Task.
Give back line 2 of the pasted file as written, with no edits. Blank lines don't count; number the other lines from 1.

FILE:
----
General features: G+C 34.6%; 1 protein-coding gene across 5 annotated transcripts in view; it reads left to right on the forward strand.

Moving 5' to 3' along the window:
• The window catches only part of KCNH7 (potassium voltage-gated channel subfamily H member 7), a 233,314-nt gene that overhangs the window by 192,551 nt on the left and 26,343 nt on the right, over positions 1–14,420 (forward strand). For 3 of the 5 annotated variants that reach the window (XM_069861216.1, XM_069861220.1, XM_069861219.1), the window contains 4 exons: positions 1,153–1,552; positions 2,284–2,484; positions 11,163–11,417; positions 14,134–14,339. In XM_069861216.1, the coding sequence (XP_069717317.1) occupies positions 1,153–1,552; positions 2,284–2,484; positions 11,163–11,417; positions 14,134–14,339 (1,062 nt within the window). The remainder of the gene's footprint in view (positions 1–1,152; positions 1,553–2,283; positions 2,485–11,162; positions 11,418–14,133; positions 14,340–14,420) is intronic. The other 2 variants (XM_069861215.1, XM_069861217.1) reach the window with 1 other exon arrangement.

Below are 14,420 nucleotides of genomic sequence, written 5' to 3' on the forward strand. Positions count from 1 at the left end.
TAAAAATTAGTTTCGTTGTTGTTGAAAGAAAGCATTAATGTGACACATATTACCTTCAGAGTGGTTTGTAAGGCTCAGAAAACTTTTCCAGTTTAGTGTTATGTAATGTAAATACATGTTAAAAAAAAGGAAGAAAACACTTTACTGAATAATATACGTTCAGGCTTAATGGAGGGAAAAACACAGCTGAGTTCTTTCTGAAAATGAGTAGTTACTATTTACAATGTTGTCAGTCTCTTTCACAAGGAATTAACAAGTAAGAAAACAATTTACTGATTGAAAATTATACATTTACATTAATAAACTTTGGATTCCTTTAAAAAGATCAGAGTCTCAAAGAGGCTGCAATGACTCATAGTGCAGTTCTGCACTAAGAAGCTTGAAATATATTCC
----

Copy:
Moving 5' to 3' along the window: